receives first time domain data generated from a chromatographic output, the first time domain data including mass spectra; extracts second time domain data from the first time domain data, the second time domain data corresponding to a selected range of mass-to-charge ratios; transforms the second time domain data into frequency domain data; and identifies, as a function of the frequency domain data, an elution peak for a mass-to-charge ratio within the selected range. 14. A computer-readable medium according to 15. A computer-readable medium according to 16. A computer-readable medium according to 17. A computer-readable medium according to 18. A computer-readable medium according to 19. A computer-readable medium according to 20. An apparatus, comprising a system that:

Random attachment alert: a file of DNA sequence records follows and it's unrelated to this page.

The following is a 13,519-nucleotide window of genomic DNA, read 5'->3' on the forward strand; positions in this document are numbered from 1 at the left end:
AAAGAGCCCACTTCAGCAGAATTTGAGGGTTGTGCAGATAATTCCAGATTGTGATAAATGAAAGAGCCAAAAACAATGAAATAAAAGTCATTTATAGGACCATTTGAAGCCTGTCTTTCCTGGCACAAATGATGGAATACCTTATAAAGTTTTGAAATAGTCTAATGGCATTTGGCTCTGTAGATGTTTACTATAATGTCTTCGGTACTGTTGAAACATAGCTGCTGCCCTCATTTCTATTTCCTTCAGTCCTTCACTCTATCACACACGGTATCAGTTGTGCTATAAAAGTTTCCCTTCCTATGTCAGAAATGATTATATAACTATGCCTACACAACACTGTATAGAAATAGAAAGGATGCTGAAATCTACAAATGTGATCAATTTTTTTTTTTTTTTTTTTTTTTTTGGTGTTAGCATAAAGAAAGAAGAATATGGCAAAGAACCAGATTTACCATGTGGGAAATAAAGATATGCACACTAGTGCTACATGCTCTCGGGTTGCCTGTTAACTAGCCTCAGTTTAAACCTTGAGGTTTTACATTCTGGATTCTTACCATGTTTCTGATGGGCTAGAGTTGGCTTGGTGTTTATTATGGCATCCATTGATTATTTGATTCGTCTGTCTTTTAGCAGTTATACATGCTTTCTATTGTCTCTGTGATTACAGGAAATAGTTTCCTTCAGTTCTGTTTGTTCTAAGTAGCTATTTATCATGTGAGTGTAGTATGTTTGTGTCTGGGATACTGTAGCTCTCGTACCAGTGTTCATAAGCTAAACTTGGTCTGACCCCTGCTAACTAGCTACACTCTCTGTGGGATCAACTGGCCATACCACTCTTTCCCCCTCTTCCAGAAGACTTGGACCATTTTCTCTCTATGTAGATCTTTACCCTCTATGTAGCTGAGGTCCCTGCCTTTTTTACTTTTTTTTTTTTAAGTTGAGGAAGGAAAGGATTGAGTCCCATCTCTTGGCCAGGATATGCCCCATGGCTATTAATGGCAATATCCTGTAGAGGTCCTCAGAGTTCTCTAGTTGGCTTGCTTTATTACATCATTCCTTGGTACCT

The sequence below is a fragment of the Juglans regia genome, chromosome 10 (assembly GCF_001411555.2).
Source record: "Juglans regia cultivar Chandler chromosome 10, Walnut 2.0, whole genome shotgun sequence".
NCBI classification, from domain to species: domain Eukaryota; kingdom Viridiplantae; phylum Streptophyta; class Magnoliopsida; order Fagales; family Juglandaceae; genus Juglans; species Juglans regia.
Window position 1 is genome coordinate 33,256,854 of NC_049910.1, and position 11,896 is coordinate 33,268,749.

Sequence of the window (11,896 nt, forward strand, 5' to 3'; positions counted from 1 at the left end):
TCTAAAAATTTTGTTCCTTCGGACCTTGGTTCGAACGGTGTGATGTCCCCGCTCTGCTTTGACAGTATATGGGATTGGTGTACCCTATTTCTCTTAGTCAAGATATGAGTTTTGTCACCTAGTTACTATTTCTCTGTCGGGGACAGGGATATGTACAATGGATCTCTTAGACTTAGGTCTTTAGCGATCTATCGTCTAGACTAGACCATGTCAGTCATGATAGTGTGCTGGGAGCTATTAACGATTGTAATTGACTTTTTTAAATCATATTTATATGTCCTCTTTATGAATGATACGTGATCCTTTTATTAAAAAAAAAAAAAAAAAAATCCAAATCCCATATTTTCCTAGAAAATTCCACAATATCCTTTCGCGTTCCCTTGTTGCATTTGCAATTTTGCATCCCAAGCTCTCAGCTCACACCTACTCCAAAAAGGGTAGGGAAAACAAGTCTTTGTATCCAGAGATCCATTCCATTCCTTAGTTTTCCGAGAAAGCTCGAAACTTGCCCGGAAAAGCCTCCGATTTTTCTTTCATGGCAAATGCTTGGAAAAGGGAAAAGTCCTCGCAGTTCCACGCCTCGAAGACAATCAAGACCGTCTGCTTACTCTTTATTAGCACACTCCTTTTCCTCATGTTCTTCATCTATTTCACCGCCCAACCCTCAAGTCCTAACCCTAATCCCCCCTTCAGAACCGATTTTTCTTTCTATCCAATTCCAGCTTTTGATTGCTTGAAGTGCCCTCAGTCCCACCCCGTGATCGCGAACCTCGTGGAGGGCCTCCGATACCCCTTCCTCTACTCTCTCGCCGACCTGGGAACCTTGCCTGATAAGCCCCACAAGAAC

receives first time domain data generated from a chromatographic output, the first time domain data including mass spectra; extracts second time domain data from the first time domain data, the second time domain data corresponding to a selected range of mass-to-charge ratios; transforms the second time domain data into frequency domain data; and identifies, as a function of the frequency domain data, an elution peak for a mass-to-charge ratio within the selected range. 21. An apparatus according to 22. An apparatus according to 23. An apparatus according to 24. An apparatus according to 25. An apparatus according to Description This invention relates in general to mass spectrometry and, more particularly, to techniques for identifying a chromatographic peak. In mass spectrometry, it is desirable to be able to accurately identify the apex of an elution peak for a particular mass-to-charge ratio. As one typical example, tandem mass spectrometry is a technique that utilizes two or more successive stages of mass analysis with a collision or reaction process occurring between each stage. Two-stage tandem mass spectrometry is typically referred to as mass spectrometry/mass spectrometry (MS/MS). In a data dependent mode, the eluting sample can be automatically selected for further analysis in the second stage when the intensity of a mass spectral peak from the first stage is above a user-specified threshold. Although this type of threshold-based approach has been generally adequate for its intended purposes, it has not been satisfactory in all respects. For example, a user will often set the threshold at a relatively low value, in order to avoid missing any mass spectral peak that might be of interest. However, this results in masses being selected as soon as they elute and appear above the threshold, or in other words in advance of the occurrence of the apex of the chromatographic peak. As a result, analysis often occurs before the apex of the peak. However, the best spectra can be obtained in the shortest amount of time at the apex of the peak, because the analyte is most concentrated at this point. Unfortunately, it is not a simple matter to identify the apex of a chromatographic peak in real time. For example, once a peak exceeds a user threshold, the peak could be put on a watch list, and a selection of that peak for second-stage analysis could be delayed while the intensity continues to increase. Then, when the intensity begins to decrease, the peak could be selected. Unfortunately, however, chemical noise and source instability can cause fluctuations in the rising edge of the chromatographic peak. In other words, the rising edge may have an irregularity that causes a temporary decrease, even though the analyte concentration is actually still increasing. To reduce this type of problem, it would be possible to apply smoothing techniques to the data obtained from the first-stage analysis. However, real-time smoothing techniques have a tendency to introduce a phase lag, and the phase lag can create a situation where the smoothed data does not begin decreasing in intensity until after the analyte has completed eluted. In other words, by the time the analyte is selected for further analysis, the chromatographic peak has passed and the analyte is no longer present. One of the broader forms of the invention involves a method that includes: receiving first time domain data generated from a chromatographic output, the first time domain data including mass spectra; extracting second time domain data from the first time domain data, the second time domain data corresponding to a selected range of mass-to-charge ratios; transforming the second time domain data into frequency domain data; identifying, as a function of the frequency domain data, an elution peak for a mass-to-charge ratio within the selected range; and processing material from the chromatographic output as a function of the identified elution peak. Another of the broader forms of the invention involves a computer-readable medium storing a computer program that, when executed: receives first time domain data generated from a chromatographic output, the first time domain data including mass spectra; extracts second time domain data from the first time domain data, the second time domain data corresponding to a selected range of mass-to-charge ratios; transforms the second time domain data into frequency domain data; and identifies, as a function of the frequency domain data, an elution peak for a mass-to-charge ratio within the selected range. Still another of the broader forms of the invention involves an apparatus having a system that: receives first time domain data generated from a chromatographic output, the first time domain data including mass spectra; extracts second time domain data from the first time domain data, the second time domain data corresponding to a selected range of mass-to-charge ratios; transforms the second time domain data into frequency domain data; and identifies, as a function of the frequency domain data, an elution peak for a mass-to-charge ratio within the selected range. In the accompanying drawings: In the disclosed embodiment, the mass spectrometer The control system As noted above, during tandem mass spectrometry, data from a first stage of mass spectrometry is monitored to identify mass spectral peaks, and the identification of a mass spectral peak then triggers a second stage of mass spectrometry with respect to analytes that correspond to the peak. Pre-existing techniques for identifying a mass spectral peak have been generally adequate for their intended purposes, but have not been entirely satisfactory in all respects. Accordingly, the apparatus Data from the first stage of mass spectrometry is supplied from the mass spectrometer As discussed later, the disclosed embodiment uses a discrete Fourier transform (DFT) to convert data from the time domain to the frequency domain. Alternatively, however, the conversion could be effected using any other suitable transformation technique, including but not limited to a fast Fourier transform, wavelet transform, Hadamard transform, Hilbert transform, or Laplace transform. If the data being converted has starting and ending points with different values, then the transformation can distribute power into the frequency domain spectrum, which is undesirable. Therefore, before effecting a conversion from the time domain to the frequency domain, the data to be transformed is first adjusted or “rotated”. In particular, as shown in Next, the rotated XIC data represented by the curve In this regard, the frequency domain data includes information about the phase of the single-cycle frequency. Conceptually, a sine or cosine curve can be fitted to the frequency domain data for the single-cycle frequency. The phase of the single-cycle frequency is the phase of the point on the fitted sine or cosine curve that corresponds to the starting point of the single-cycle frequency data. With reference to the curve With reference to Proper selection of the length of the sliding time window Thus, if the sliding window On the other hand, if it is determined in block Control then proceeds to block In comparison to existing techniques, the technique disclosed herein is superior for identifying the apex of a chromatographic peak, and is superior for eliminating problems caused by source instability. The disclosed technique uses a discrete Fourier transform (DFT). Alternatively, however, the rotated data could be converted from the time domain to the frequency domain using any other suitable type of transform, including a fast Fourier transform (FFT). In the case of a FFT, the FFT will usually expect input data in the form of a number of data points that is a power of two. Since the sliding window The foregoing discussion is focused on a technique that uses two selection criteria, in particular by determining whether the current value of XIC data is above a threshold, and then determining whether the current value of the phase for a single-cycle frequency is within a selected phase window. However, it is also possible to use other criteria, either in addition to these criteria, or in place of one or both of these two criteria. One such criterion would be to monitor the trend of the phase information, for example by looking for three points in a row where the phase is progressively increasing. As another alternative, the technique described above contemplates that the real and imaginary components produced by the Fourier transform would be combined. However, it would alternatively be possible to utilize either the real component or the imaginary component, without first combining the two. Still another alternative selection criterion could be based on the magnitude of the single-cycle frequency component. For example, in Still another alternative selection criterion would involve use of the rotation angle of the rotated data. For example, with reference to Further, as discussed above in association with Although different selected embodiments have been illustrated and described in detail, it will be understood that they are exemplary, and that a variety of substitutions and alterations are possible without departing from the spirit and scope of the present invention, as defined by the following claims. Referenced by